Emory nursing school study: More time with an RN improves sepsis outcomes

Nine more RN hours per patient day would have saved an estimated 6,360 patients, analysis finds

5 facts about the U.S. nursing shortage.According to research in the American Journal of Medical Quality, a shortage of registered nurses is projected to spread between 2009 and 2030.The South and West, authors forecast, will suffer the greatest RN shortage.The shortage is due to a variety of factors, including an aging workforce. A 2013 survey found 55 percent of RNs are 50 or older.According to the American Association of Colleges of Nursing, a shortage of nursing school faculty is also restricting nursing program enrollments.And nursing school enrollment just isn't growing fast enough to meet the demand for services

A few more hours under the care of a registered nurse can improve a patient’s sepsis outcome, according to a new study out of the Nell Hodgson Woodruff School of Nursing at Emory University.

Led by Jeannie Cimiotti, PhD, RN, of Emory’s nursing school, the analysis of more than 700,000 Medicare patients with sepsis in 2018 found that with each additional hour a patient was with an RN each day, there was a 3% decrease in the likelihood of death at 60 days.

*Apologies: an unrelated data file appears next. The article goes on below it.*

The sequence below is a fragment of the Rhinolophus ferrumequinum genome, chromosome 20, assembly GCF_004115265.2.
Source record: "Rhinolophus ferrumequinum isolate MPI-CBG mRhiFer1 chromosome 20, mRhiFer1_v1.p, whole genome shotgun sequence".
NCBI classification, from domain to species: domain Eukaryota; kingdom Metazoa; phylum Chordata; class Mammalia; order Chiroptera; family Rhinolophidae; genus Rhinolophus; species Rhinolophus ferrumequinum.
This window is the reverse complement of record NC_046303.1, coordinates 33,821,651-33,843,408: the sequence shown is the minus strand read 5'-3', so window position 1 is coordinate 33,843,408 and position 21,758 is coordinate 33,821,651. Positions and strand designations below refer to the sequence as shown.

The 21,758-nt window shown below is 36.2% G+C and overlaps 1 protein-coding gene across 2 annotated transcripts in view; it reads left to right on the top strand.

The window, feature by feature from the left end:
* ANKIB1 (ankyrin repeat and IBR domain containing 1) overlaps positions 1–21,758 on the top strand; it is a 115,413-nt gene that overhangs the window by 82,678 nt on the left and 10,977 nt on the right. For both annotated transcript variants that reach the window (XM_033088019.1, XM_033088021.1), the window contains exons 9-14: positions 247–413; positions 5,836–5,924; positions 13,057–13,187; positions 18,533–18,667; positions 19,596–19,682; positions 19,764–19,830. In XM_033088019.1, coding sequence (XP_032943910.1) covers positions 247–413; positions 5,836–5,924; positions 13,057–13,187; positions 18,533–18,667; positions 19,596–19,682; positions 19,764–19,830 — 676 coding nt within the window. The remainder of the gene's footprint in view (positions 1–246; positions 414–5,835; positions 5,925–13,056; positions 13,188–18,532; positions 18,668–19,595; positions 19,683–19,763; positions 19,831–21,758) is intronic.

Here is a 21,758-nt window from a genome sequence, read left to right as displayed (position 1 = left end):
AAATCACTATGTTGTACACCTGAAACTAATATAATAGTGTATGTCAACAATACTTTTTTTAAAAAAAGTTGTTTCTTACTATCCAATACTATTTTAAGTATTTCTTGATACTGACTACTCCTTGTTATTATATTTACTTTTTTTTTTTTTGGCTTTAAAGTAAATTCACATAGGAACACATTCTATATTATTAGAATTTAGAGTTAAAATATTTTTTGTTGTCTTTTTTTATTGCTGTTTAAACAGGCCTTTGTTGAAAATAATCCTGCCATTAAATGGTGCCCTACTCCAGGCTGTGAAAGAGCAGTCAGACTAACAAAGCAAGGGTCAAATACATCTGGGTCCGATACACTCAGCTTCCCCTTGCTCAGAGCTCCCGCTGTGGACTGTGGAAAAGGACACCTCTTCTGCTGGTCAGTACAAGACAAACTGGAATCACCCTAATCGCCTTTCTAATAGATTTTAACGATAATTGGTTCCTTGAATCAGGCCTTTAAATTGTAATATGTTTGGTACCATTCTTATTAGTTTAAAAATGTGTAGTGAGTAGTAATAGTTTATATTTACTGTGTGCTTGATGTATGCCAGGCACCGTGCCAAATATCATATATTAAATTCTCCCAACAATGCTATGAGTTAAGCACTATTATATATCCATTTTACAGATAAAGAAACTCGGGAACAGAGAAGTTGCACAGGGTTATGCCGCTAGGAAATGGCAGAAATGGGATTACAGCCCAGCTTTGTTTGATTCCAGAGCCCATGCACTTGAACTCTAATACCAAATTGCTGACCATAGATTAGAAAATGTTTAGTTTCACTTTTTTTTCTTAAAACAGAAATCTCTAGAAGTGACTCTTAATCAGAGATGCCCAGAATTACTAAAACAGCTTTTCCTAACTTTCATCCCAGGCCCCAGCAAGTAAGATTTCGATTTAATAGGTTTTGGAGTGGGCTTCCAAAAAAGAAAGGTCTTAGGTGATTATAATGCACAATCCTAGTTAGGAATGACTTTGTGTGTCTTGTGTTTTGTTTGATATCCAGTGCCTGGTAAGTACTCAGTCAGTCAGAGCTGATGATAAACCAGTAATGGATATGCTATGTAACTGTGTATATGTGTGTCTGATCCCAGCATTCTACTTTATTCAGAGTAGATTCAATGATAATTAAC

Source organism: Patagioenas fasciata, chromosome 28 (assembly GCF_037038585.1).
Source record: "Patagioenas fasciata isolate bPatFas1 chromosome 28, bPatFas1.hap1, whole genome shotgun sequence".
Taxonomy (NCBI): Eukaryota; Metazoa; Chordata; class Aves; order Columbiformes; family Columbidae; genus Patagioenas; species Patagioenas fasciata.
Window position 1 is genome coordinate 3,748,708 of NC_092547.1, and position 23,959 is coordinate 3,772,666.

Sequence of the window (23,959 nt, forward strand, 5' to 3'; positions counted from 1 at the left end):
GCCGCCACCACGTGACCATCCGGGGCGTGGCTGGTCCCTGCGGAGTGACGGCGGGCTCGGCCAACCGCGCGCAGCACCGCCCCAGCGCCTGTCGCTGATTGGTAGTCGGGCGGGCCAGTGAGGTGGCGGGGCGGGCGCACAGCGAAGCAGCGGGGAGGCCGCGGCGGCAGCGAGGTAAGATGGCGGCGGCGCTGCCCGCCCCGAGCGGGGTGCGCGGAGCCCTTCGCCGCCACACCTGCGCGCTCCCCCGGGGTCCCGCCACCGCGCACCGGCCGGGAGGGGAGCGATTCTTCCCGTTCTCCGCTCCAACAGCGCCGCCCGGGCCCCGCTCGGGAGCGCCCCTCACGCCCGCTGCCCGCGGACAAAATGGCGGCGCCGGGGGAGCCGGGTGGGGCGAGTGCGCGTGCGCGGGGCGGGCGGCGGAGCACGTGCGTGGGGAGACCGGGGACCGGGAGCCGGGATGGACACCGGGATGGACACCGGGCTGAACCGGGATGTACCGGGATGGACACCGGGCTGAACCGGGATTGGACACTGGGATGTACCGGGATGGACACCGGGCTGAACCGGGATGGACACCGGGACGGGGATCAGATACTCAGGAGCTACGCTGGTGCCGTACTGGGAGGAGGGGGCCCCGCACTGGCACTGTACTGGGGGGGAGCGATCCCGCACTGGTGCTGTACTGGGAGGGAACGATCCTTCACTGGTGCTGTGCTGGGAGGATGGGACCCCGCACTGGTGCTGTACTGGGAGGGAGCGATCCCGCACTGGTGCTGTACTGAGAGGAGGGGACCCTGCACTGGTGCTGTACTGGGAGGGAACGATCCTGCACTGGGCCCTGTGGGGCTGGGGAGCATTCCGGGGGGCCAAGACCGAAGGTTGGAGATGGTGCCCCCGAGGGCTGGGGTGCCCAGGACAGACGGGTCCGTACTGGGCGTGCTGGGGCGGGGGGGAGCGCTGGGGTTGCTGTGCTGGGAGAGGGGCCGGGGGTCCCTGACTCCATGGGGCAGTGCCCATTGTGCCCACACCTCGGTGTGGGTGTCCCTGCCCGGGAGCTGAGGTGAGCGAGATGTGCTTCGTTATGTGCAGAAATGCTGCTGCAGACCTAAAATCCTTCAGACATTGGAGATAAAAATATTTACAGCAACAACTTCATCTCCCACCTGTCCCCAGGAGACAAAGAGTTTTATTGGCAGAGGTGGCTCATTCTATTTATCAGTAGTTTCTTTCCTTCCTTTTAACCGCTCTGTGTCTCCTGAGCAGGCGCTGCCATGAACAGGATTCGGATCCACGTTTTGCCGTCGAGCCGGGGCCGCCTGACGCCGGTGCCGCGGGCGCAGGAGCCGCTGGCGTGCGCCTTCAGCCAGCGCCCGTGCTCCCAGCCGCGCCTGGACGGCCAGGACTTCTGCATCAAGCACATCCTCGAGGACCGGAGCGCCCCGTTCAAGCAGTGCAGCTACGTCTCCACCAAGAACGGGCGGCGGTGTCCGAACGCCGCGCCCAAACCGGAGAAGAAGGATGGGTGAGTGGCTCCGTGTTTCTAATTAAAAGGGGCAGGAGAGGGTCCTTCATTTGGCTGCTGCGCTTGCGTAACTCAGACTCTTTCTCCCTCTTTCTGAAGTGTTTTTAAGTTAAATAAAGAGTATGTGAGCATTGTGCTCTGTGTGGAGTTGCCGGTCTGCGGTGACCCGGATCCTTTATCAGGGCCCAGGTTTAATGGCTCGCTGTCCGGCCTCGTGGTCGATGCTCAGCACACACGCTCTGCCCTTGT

“The study findings suggest that nurse workload is an overlooked and underused aspect of the treatment bundle for patients with a diagnosis of sepsis,” Cimiotti wrote.

Put in context, that means of the more than 180,000 patients who died of sepsis during the study period, 1,266 would have survived if hospitals had added six more RN hours per patient each day, the researchers estimated. Nine more RN hours per patient day would have saved an estimated 6,360 patients.

Sepsis is a physiologic response to infection that, if not managed properly, can lead to multiorgan failure and death, the researchers wrote.

“The sepsis patient requires complex care, and if you don’t have enough nurses on staff to address those patient care needs, unfortunately, your outcomes are going to be worse,” Cimiotti told MedPage Today. “If they’re short-staffed or overworked ... you’re going to lose that window of opportunity.”

The research was conducted before the pandemic, with more nurses on staffs nationwide than there are today.

The full study can be read on JAMA Health Forum.

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